P079 - MEISSEN HAUSMALEREI TEA BOWL AND SAUCER
Painted in the Chinoiserie taste with figures on terraces (gilding at rim worn)
(chip to foot of teabowl)
Cup: 1 5/8 in. (4.1 cm) high
Saucer: 5 ¼ in. (13.3 cm) diameter
Cleo M. and G. Ryland Scott Jr., Antique Porcelain Digest, Newport, England, 1961, pp. 168-169, fig. 59.
On display in the “George Ryland Scott Collection” at The Memphis Brooks Museum of Art between June 1955 and May 1960
NOTES BY CLEO M. AND G. RYLAND SCOTT, JR in the late 1950’s
DU PAQUIRE CUP AND SAUCER
This fine cup and saucer was purchased in Lucerne from the dealer, Otto Buel. He says he purchased them from Meyer in London in 1952. Du Paquire and Hunger in 1718 started the factory in Vienna. Hunger got his information from Bottger, who founded the Meissen Factory. A little later the ARCANUM was improved by Samuel Stozel, a trusted worker at the Meissen factory, who fled to Vienna and assisted with the kilns and the preparation of the paste and glaze. In 1720 he returned to Meissen taking with him Gregor Herold, who became the principle decorator and later the director of the Meissen factory.
Du Paquire was given a patent, but no financial help, by the Emperor. At Meissen, on the other hand, the Emperor furnished all of the funds needed. In 1744 the Emperor purchased the factory from Du Paquire. The porcelain then, for the first time, was given a factory mark. During the Du Paquire period no marks were used. This porcelain is greatly sought after by collectors. As it was never a large factory, few examples outside the Vienna Museum are found.
This cup and saucer are rare and could have been decorated by Herold before he left for Meissen in 1720. Soon after he reached Meissen, he personally decorated many pieces of porcelain with a similar palate and he for some years specialized in the same general type of decoration. For a full discussion of the subject, see the outstanding book by J. F. Hayward who on page 56 says: “Figure painting appears at an early age on Du Pa Paquire porcelain. We have evidence of the Dresden comission, which examined the pieces brought by Herold from Vienna in 1720, that he was producing polychrome figure subjects by the beginning of that year. At Meissen, figure subjects in European costumes were also introduced at an early date, only to be displaced by the Herold chinoiseries during the 1720s." Again on page 72 he says: "Herold, who left Vienna with Stozel in 1720 and is generally thought to have been responsible for the introduction of chinoiseries to Meissen, may have developed this style first in Vienna." Again page 72 he says: "Characteristic of the early Vienna chinoiserie decoration is the distribution of the figures over the whole surface of the piece without the confinement of a frame of scrollwork. However, on the whole, the Meissen decorators preferred to set their Chinese subjects within scrollwork."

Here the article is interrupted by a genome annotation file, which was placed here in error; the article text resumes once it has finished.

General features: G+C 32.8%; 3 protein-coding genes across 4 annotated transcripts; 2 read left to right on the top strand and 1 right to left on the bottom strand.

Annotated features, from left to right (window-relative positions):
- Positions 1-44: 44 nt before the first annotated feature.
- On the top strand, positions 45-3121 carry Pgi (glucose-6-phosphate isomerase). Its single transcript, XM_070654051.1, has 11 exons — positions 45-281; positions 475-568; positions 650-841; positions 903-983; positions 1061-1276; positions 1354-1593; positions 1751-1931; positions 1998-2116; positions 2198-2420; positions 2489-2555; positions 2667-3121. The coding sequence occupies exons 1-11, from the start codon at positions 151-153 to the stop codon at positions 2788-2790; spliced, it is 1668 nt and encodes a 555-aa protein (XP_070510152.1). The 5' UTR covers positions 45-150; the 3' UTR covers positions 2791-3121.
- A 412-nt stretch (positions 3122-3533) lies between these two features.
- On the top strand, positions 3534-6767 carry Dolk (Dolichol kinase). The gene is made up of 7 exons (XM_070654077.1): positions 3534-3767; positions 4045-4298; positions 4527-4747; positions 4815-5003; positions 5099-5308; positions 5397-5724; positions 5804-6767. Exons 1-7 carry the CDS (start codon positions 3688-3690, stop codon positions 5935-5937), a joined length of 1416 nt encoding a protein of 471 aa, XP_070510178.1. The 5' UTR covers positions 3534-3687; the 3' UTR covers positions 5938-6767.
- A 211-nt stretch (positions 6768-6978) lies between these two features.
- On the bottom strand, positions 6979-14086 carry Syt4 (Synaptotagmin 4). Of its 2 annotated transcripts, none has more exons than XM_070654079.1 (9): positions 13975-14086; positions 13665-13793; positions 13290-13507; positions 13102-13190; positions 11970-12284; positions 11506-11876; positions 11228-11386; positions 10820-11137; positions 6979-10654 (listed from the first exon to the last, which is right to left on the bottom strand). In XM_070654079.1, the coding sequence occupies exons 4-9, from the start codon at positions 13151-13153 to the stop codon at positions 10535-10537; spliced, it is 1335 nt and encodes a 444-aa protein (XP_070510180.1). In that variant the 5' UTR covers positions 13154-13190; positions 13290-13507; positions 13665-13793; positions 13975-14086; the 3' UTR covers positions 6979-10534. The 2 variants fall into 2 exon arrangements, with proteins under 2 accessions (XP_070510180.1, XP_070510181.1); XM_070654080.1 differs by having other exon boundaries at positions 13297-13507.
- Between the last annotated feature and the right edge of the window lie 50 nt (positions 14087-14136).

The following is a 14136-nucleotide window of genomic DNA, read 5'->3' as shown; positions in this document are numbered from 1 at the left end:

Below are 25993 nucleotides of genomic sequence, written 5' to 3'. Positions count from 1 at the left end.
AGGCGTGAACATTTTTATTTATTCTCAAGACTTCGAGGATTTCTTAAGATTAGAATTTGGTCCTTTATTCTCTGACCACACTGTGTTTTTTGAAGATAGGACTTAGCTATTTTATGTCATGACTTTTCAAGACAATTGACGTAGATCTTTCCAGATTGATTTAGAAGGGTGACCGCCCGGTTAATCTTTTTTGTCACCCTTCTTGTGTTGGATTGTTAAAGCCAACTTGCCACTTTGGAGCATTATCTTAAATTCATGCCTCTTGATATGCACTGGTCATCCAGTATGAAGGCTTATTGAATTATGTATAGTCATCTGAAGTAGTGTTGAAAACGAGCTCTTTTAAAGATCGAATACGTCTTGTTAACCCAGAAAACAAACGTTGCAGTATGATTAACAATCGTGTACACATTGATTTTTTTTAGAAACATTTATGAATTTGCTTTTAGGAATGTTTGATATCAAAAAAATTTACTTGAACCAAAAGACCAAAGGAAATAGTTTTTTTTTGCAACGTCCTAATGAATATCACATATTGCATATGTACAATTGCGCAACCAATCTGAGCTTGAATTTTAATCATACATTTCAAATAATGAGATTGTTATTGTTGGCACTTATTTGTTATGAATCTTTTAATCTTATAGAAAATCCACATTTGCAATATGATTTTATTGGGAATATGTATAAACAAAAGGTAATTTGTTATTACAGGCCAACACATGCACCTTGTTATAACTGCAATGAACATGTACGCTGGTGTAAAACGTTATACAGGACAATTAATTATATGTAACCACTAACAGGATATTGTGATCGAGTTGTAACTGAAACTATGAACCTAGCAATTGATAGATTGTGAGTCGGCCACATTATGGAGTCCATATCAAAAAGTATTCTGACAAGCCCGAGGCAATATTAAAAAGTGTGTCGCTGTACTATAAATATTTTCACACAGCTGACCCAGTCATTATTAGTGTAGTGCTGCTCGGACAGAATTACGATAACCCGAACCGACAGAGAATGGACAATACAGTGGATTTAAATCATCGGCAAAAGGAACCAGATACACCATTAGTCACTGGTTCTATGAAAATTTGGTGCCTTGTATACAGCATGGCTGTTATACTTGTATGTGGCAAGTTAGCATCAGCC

It will be seen that this cup and saucer is done in the early Du Paquier manner; viz. without scrollwork. It will also be seen that the gold borders, etc. have largely flaked off as a result of the inability of the factory at that early date to secure a proper bond. This was also true of certain of the enamel colors which seemed to lie on the surface and also had a tendency to flake off. Hayward page 20 in referring to the early techniques, 'Further, he does not even seem to have introduced an effective gilding technique, for on most of the earliest pieces the gilding has disappeared except for faint traces."
The earliest articles made were cups and saucers of the shape and size shown here. Our saucer is very badly warped, which would seem to support the theory that these items may have been decorated by Herold before he left for Meissen. In any event, the colors are Pastel like in tone and have a strong resemblance to the early work of Herold during his first few years at Meissen. Later Herold developed the immensely strong baroque colors.